I'm not young or edgy enough to hang out with anyone who smokes e-cigarettes, but I've been vaguely aware that they're a big and growing thing, and the focus of a big and growing controversy. To wit: Do they end up a net positive, because they help people quit the classic "cancer sticks," or a net negative, because they act as "gateway" cigarettes just when we've finally beaten our smoking rates down?
Answer: We don't know yet. That's my takeaway from a major multimedia project on electronic cigarettes on Boston University's new research website. But it's such an important question that it's even a source of debate between prominent researchers on campus — though both strongly concur that more research is needed. From "Behind The Vapor:"
At Boston University, Avrum Spira, a pulmonary care physician and School of Medicine associate professor of pathology and laboratory medicine and bioinformatics who studies genomics and lung cancer, was one of the first scientists to receive funding from the FDA to investigate the health effects of e-cigarettes. “In theor y—- and how they’re marketed — e-cigarettes are a safer product because they don’t have tobacco, which has known carcinogens,” Spira says. “The question is: does safer mean safe?”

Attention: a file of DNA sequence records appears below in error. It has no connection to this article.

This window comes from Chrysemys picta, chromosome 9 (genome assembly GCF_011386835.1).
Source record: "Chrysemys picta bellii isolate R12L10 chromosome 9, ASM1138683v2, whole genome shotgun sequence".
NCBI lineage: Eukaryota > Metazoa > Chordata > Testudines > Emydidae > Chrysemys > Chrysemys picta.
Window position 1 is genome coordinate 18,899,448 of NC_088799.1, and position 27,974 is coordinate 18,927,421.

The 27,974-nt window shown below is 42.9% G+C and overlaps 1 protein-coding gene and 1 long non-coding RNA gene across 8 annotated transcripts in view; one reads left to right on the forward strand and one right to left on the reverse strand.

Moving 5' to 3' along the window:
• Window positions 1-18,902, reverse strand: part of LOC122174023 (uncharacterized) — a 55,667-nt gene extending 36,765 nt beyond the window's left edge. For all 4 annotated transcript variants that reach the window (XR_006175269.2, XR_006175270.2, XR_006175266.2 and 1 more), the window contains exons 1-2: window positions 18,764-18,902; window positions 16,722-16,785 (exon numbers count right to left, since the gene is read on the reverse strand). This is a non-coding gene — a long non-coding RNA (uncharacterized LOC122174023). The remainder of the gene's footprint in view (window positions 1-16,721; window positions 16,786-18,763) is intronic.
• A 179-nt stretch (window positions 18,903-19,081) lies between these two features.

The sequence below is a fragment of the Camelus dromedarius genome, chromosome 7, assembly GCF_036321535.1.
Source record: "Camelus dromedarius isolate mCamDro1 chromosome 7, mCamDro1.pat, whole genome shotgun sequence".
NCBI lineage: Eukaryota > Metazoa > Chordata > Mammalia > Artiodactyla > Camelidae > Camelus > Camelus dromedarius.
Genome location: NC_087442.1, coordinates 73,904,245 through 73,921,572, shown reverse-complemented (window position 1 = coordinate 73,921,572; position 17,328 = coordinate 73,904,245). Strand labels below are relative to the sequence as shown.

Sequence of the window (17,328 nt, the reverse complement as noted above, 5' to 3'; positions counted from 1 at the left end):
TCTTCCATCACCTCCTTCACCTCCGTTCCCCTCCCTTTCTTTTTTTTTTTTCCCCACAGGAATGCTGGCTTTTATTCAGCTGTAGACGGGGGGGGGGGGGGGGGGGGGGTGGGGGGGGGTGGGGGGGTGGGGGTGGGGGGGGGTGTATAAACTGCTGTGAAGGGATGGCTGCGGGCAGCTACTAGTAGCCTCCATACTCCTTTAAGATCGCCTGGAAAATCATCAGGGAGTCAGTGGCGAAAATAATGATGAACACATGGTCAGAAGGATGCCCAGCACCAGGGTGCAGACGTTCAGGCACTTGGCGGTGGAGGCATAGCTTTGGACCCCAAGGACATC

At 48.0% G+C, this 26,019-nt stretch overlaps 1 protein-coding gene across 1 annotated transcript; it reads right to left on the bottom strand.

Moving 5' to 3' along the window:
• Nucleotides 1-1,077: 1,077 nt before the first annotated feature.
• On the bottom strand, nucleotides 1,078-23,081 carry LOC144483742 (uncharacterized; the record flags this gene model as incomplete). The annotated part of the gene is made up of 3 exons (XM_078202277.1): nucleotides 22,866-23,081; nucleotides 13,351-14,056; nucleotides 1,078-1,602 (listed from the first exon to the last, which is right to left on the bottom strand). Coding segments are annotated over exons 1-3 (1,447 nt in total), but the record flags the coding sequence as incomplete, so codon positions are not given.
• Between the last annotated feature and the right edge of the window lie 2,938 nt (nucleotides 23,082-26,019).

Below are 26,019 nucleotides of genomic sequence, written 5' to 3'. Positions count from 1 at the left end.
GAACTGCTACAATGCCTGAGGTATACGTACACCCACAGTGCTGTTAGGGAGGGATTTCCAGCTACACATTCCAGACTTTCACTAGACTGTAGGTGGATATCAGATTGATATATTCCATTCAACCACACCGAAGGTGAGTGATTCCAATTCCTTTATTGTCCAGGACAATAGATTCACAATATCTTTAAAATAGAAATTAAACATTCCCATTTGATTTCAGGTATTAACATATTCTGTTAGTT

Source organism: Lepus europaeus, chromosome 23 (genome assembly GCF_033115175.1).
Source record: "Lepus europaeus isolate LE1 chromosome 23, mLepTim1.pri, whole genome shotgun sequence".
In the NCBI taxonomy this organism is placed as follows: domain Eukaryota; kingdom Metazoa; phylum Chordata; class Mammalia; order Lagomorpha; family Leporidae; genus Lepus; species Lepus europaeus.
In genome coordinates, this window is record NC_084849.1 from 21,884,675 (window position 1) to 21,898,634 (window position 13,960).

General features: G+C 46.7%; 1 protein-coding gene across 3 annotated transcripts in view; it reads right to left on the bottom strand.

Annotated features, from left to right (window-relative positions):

Across BU’s Medical Campus from Spira, Michael Siegel, a physician and professor of community health sciences at the School of Public Health, has emerged as perhaps the country’s most high-profile public health advocate for e-cigarettes. Siegel, who is not currently researching e-cigarettes, says he believes that the device could potentially help large numbers of smokers quit, or drastically decrease, a habit that is the leading cause of preventable deaths in the US. He points out that despite all the existing smoking cessation products on the market, only a small fraction of cigarette smokers manage to quit. Only 4 to 7 percent break the habit without some nicotine replacement or medication, according to the American Cancer Society. At the same time, Siegel says, more research is needed on the health effects of e-cigarettes as well as their effectiveness in helping people quit smoking.
Check out the full project here, including the video above, "7,000 Flavors of Addiction." And while you're on the new website, a couple of other particularly grabby features: The Secret's In The Spit (the gluten-saliva link — who knew?) and The Secret Life of Neutrinos.